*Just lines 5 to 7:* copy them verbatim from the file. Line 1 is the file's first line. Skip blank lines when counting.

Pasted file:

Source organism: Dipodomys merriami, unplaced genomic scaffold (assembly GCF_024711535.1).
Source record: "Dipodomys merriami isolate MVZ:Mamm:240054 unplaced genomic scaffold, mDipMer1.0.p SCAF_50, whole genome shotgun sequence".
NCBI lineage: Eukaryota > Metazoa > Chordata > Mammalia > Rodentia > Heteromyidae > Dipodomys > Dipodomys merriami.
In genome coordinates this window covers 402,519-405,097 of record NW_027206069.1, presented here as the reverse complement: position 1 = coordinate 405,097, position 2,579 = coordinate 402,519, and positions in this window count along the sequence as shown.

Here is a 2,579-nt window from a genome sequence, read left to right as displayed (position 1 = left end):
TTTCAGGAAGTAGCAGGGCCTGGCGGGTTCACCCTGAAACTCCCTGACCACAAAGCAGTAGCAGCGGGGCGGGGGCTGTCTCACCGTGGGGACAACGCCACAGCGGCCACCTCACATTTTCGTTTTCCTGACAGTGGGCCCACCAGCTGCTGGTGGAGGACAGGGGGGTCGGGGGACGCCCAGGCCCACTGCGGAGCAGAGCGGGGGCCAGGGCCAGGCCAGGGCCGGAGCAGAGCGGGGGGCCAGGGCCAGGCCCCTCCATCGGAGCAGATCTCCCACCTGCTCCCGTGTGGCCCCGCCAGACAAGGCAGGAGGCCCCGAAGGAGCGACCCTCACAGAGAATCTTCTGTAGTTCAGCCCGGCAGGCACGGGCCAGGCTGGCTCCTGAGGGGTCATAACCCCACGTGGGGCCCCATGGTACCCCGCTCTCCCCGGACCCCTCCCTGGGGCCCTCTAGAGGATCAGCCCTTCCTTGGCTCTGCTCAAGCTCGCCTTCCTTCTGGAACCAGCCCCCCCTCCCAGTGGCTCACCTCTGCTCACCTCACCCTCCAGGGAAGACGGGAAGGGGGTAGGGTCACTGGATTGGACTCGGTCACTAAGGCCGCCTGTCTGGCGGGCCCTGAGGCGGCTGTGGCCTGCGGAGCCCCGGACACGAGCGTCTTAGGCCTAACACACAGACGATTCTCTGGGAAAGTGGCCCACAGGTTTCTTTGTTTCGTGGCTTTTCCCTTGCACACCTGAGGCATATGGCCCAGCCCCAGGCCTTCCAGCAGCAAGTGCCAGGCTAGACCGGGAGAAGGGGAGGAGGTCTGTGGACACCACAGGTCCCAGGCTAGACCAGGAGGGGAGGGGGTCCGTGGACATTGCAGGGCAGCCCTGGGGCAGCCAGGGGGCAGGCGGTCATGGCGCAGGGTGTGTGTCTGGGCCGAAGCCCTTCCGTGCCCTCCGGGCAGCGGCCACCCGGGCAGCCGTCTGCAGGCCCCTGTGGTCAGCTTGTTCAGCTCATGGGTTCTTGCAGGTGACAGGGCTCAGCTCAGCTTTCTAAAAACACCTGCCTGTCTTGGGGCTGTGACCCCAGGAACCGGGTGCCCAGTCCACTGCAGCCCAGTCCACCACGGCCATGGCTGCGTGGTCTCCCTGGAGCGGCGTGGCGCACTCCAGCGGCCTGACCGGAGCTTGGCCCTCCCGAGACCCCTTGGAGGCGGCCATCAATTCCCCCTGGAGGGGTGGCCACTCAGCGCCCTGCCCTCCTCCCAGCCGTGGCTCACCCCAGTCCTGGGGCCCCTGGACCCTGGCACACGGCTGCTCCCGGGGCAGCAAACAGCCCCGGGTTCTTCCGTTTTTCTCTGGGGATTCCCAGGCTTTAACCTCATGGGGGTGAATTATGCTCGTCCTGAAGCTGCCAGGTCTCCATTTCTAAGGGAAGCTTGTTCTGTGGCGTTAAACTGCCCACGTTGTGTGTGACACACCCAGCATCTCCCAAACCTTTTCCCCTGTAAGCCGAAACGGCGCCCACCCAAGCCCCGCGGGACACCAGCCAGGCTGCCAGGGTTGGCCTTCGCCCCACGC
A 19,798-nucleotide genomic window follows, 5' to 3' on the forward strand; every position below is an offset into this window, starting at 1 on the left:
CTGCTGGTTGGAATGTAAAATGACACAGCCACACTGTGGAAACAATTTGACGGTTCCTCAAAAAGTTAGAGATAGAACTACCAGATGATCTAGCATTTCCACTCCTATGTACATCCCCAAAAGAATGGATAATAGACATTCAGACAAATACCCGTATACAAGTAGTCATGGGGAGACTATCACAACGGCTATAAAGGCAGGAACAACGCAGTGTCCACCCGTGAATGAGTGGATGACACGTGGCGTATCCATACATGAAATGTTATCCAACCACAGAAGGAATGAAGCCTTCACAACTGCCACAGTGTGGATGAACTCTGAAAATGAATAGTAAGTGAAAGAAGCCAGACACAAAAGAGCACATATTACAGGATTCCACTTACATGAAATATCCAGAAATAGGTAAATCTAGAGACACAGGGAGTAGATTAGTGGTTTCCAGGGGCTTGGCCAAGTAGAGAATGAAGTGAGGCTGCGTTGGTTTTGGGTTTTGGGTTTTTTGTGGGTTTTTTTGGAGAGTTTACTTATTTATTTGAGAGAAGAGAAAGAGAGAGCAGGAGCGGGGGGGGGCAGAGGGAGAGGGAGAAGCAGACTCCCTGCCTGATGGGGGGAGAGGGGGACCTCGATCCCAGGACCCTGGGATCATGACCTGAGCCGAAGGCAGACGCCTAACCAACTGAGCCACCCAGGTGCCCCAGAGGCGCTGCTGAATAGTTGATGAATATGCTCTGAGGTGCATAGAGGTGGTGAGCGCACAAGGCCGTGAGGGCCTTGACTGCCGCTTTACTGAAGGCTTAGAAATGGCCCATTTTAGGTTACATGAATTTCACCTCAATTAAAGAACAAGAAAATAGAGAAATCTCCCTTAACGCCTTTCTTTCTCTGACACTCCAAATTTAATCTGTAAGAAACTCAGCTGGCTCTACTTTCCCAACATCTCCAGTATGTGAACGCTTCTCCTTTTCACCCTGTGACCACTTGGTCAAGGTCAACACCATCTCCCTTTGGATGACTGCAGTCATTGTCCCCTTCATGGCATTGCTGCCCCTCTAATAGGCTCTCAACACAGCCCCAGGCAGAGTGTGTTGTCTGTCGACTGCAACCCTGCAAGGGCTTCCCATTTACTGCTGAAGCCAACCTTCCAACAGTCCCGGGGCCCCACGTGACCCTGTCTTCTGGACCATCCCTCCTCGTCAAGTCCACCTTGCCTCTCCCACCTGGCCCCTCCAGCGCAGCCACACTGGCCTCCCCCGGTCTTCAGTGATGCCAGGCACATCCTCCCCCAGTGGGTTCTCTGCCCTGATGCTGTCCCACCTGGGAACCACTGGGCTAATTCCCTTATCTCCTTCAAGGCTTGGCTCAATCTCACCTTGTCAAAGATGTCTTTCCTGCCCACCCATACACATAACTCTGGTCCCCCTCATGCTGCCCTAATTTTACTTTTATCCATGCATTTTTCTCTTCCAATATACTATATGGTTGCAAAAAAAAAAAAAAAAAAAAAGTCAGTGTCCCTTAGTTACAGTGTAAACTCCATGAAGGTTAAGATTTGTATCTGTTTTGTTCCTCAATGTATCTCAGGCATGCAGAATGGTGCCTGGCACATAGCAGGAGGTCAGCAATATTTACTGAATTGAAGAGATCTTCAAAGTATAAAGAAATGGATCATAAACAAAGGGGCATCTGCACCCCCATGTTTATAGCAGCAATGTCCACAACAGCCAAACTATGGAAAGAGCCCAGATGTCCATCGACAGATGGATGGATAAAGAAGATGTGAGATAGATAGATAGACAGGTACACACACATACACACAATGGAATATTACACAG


Here is a 2,579-nt window from a genome sequence, read left to right as displayed (position 1 = left end):
TTTCAGGAAGTAGCAGGGCCTGGCGGGTTCACCCTGAAACTCCCTGACCACAAAGCAGTAGCAGCGGGGCGGGGGCTGTCTCACCGTGGGGACAACGCCACAGCGGCCACCTCACATTTTCGTTTTCCTGACAGTGGGCCCACCAGCTGCTGGTGGAGGACAGGGGGGTCGGGGGACGCCCAGGCCCACTGCGGAGCAGAGCGGGGGCCAGGGCCAGGCCAGGGCCGGAGCAGAGCGGGGGGCCAGGGCCAGGCCCCTCCATCGGAGCAGATCTCCCACCTGCTCCCGTGTGGCCCCGCCAGACAAGGCAGGAGGCCCCGAAGGAGCGACCCTCACAGAGAATCTTCTGTAGTTCAGCCCGGCAGGCACGGGCCAGGCTGGCTCCTGAGGGGTCATAACCCCACGTGGGGCCCCATGGTACCCCGCTCTCCCCGGACCCCTCCCTGGGGCCCTCTAGAGGATCAGCCCTTCCTTGGCTCTGCTCAAGCTCGCCTTCCTTCTGGAACCAGCCCCCCCTCCCAGTGGCTCACCTCTGCTCACCTCACCCTCCAGGGAAGACGGGAAGGGGGTAGGGTCACTGGATTGGACTCGGTCACTAAGGCCGCCTGTCTGGCGGGCCCTGAGGCGGCTGTGGCCTGCGGAGCCCCGGACACGAGCGTCTTAGGCCTAACACACAGACGATTCTCTGGGAAAGTGGCCCACAGGTTTCTTTGTTTCGTGGCTTTTCCCTTGCACACCTGAGGCATATGGCCCAGCCCCAGGCCTTCCAGCAGCAAGTGCCAGGCTAGACCGGGAGAAGGGGAGGAGGTCTGTGGACACCACAGGTCCCAGGCTAGACCAGGAGGGGAGGGGGTCCGTGGACATTGCAGGGCAGCCCTGGGGCAGCCAGGGGGCAGGCGGTCATGGCGCAGGGTGTGTGTCTGGGCCGAAGCCCTTCCGTGCCCTCCGGGCAGCGGCCACCCGGGCAGCCGTCTGCAGGCCCCTGTGGTCAGCTTGTTCAGCTCATGGGTTCTTGCAGGTGACAGGGCTCAGCTCAGCTTTCTAAAAACACCTGCCTGTCTTGGGGCTGTGACCCCAGGAACCGGGTGCCCAGTCCACTGCAGCCCAGTCCACCACGGCCATGGCTGCGTGGTCTCCCTGGAGCGGCGTGGCGCACTCCAGCGGCCTGACCGGAGCTTGGCCCTCCCGAGACCCCTTGGAGGCGGCCATCAATTCCCCCTGGAGGGGTGGCCACTCAGCGCCCTGCCCTCCTCCCAGCCGTGGCTCACCCCAGTCCTGGGGCCCCTGGACCCTGGCACACGGCTGCTCCCGGGGCAGCAAACAGCCCCGGGTTCTTCCGTTTTTCTCTGGGGATTCCCAGGCTTTAACCTCATGGGGGTGAATTATGCTCGTCCTGAAGCTGCCAGGTCTCCATTTCTAAGGGAAGCTTGTTCTGTGGCGTTAAACTGCCCACGTTGTGTGTGACACACCCAGCATCTCCCAAACCTTTTCCCCTGTAAGCCGAAACGGCGCCCACCCAAGCCCCGCGGGACACCAGCCAGGCTGCCAGGGTTGGCCTTCGCCCCACGC
A 19,798-nucleotide genomic window follows, 5' to 3' on the forward strand; every position below is an offset into this window, starting at 1 on the left: